Funk finds himself in good company

May 29, 1992|By John W. Stewart | John W. Stewart,Staff Writer

POTOMAC -- One of a tournament champion's perks was readily visible yesterday, when Fred Funk was paired with Billy Andrade and Mark O'Meara. They drew times in the middle of the morning for the first round of the 25th Kemper Open at TPC-Avenel.

"Billy is the defending champion, and Mark's a proven winner," said Funk, who joined the elite group -- which tees off in the afternoon today -- by winning at Houston four weeks ago. O'Meara has won seven times in 12 years, and Andrade twice in five.

"It was a great pairing. I was 2-under and four back at one point, so I knew I had some work to do," Funk continued. "Billy's round [66] was fun to watch, and Mark has a great swing. And I'm still trying to get used to these pairings."

Funk had two three-putts and what he called, "one of the best pars I've ever had." At the 472-yard 12th, he hooked his tee shot into the creek bordering the fairway, elected to play it (it was a couple of inches under the surface), and wedged the ball back into the fairway. From there, he hit a 6-iron shot onto the green and made the five-foot putt.

"Unbelievable," said Woody Fitz- Hugh, of Herndon, Va., like Funk a former Middle Atlantic PGA champion. Funk won the title an unprecedented three years in a row (1987-89).

Said Funk: "It's tough to play at home. I want to play so well, but I

don't seem to relax as much. Overall, I didn't hit it that well. I've got to do better off the tee."

* Bruce Lehnhard, of Lake of the Woods GC in Locust Grove, Va., opened with a 3-under 68 to lead Middle Atlantic area players.

The round included five birdies and two bogeys, and Lehnhard saved par on three of the four greens he missed in regulation. Lehnhard, whose Middle Atlantic PGA title last year earned him a ticket to this event, had missed the cut in three previous Kempers, with a 72 last year his best previous effort.

Woodholme CC teaching pro Wayne DeFrancesco bogeyed four his first six holes, then hit the last 12 greens and finished at 73. He shot 2-under 33 on the back nine, with birdies at Nos. 3 (three feet) and 17 (20 feet).

"It took a few holes to get comfortable, because I haven't played in something important in a long time," he said. "My body was not responding for a while, as I was getting quick at the top [of the swing]."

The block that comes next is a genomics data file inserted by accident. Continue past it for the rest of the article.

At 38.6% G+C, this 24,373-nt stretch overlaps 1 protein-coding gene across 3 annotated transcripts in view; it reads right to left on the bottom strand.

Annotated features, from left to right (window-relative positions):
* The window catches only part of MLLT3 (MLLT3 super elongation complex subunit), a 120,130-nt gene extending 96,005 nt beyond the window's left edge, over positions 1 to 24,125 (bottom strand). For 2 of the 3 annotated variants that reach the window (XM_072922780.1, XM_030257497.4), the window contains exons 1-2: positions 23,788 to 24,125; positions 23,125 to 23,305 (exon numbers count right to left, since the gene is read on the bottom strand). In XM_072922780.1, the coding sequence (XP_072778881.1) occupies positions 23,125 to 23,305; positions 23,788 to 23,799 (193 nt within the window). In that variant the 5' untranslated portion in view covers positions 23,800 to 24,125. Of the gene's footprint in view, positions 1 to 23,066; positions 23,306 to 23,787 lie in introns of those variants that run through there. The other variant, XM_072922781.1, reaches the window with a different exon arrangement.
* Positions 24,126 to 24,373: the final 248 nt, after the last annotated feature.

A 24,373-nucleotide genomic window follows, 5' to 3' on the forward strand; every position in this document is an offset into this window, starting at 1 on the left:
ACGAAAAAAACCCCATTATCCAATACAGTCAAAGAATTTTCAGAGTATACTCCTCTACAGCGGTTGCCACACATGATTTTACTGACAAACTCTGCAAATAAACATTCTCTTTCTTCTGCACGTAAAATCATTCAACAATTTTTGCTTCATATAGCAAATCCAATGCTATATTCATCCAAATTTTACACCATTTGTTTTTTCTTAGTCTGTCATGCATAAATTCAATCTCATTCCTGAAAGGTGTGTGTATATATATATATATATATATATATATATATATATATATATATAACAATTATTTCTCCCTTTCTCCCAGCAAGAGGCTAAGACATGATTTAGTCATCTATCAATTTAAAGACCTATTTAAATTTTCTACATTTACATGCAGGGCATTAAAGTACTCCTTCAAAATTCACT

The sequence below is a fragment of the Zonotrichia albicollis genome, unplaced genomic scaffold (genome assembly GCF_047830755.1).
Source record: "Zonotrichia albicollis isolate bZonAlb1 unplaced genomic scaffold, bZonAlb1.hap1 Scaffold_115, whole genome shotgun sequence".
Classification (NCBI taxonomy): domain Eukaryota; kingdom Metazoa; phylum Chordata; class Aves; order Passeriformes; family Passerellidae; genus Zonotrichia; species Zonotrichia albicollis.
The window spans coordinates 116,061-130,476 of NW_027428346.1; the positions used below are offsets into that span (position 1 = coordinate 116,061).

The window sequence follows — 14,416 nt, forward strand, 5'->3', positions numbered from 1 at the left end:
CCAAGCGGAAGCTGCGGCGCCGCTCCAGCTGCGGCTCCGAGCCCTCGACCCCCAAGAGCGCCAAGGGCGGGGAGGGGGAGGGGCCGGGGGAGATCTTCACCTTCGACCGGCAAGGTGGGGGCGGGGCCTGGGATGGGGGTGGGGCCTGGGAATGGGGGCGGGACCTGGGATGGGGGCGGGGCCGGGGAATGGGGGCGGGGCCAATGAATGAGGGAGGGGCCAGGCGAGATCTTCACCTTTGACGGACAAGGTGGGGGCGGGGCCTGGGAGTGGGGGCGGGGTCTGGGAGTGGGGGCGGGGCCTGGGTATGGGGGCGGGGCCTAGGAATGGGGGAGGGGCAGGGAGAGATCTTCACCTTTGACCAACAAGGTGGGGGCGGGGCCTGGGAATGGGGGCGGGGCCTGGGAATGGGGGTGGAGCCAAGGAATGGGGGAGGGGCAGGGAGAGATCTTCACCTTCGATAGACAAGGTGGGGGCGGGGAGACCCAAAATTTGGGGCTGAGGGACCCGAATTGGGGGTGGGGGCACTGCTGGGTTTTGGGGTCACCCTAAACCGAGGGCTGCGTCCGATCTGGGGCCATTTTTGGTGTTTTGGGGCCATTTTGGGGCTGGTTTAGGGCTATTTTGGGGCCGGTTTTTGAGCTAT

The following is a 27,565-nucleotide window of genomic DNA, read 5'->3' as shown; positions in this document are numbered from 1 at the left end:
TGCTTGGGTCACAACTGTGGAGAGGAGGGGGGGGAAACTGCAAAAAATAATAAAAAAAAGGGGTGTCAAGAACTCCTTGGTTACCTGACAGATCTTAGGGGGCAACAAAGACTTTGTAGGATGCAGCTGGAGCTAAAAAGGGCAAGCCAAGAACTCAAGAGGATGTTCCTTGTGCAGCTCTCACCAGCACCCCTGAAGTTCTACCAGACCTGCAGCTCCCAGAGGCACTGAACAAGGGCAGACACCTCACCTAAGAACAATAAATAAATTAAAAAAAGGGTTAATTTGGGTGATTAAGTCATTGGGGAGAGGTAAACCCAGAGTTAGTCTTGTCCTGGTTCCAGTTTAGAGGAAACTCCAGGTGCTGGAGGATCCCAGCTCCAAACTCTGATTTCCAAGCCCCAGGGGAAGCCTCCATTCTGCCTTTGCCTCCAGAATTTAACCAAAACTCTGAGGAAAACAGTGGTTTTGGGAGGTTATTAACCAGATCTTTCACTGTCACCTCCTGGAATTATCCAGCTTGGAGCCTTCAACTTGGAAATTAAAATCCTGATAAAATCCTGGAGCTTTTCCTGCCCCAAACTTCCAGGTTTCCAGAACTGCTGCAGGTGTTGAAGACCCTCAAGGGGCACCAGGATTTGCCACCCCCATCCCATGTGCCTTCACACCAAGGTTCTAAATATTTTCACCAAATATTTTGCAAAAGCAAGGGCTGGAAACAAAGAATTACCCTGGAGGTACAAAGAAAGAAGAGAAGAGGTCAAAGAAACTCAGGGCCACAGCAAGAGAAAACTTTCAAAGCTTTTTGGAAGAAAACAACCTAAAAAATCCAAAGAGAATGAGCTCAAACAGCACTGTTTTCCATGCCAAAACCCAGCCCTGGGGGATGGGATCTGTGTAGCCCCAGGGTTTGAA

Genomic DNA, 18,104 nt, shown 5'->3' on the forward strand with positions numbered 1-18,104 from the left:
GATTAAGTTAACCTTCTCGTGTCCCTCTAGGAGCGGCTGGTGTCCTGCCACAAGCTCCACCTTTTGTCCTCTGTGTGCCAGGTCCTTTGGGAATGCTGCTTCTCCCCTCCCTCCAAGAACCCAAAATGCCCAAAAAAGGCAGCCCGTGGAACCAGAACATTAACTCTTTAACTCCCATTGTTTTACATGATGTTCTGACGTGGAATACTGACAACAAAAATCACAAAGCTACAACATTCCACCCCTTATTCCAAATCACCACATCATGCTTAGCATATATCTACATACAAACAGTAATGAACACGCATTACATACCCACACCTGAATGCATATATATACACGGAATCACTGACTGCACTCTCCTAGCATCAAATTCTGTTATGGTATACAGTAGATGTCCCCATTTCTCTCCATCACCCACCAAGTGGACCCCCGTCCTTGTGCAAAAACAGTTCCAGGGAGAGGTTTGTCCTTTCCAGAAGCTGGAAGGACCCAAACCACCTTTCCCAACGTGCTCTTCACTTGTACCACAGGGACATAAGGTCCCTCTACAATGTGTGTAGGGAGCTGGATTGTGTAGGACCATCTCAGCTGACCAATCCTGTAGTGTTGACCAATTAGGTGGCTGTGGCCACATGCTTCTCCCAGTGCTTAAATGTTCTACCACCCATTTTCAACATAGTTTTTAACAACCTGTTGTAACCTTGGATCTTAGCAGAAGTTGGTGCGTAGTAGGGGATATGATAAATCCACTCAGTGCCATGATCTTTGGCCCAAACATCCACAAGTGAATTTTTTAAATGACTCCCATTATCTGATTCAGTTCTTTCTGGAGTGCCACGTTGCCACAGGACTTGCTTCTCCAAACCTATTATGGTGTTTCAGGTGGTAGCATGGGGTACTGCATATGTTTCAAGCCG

Among the others, Maryland Open titlist Jon Stanley hit 14 greens and had 74, and Crofton assistant professional Mark Spolarich saw two bad shots lead to double-bogeys and a round of 76. Also, Ron Terry, formerly of Aberdeen, marred an otherwise respectable round with a triple-bogey six at No. 9, his last hole. A bunker shot rolled into the water on the far side of the green,and he eventually two-putted from 20 feet.

* Mike Springer finished his pro-am round at 7:15 p.m. Wednesday, and was back 12 hours later for his first-round starting time.

Despite the brief break, he returned a 1-under 35-3570, and said he felt he had played well. "I made 'double' at 12, and that's what's been killing me," said the second-year pro, who finished 91st on last year's money list with $178,587.

He was unhappy about the starting time process, but admitted others had been caught by it. "It's unfortunate that it happens. The tour says it's going to do something about it, but nothing's been done so far."

That's about to change, though, according to a tour official. "The [PGA Tour] policy board has recommended that the rules committee, which is responsible for the times, make sure the late pro-am players don't have early first-round times the next morning."

It was not done here, but will be implemented for all future tournaments.

* MISCELLANEOUS: PGA champion John Daly, virtually unnoticed when he tied for 16th at 12-under here last year, said it felt good to get a round under par (he had 77-74 at Colonial last week) after shooting a 68. . . . Although pre-tournament talk was of a tougher course and higher scores, 57 in a 154-man field broke par, compared with 54 a year ago. . . . The withdrawals continued, as Clarence Rose replaced Jay Delsing and Pat McGowan replaced Rocco Mediate. In addition, Dave Eichelberger and Scott Verplank (pulled muscle) withdrew during the round.

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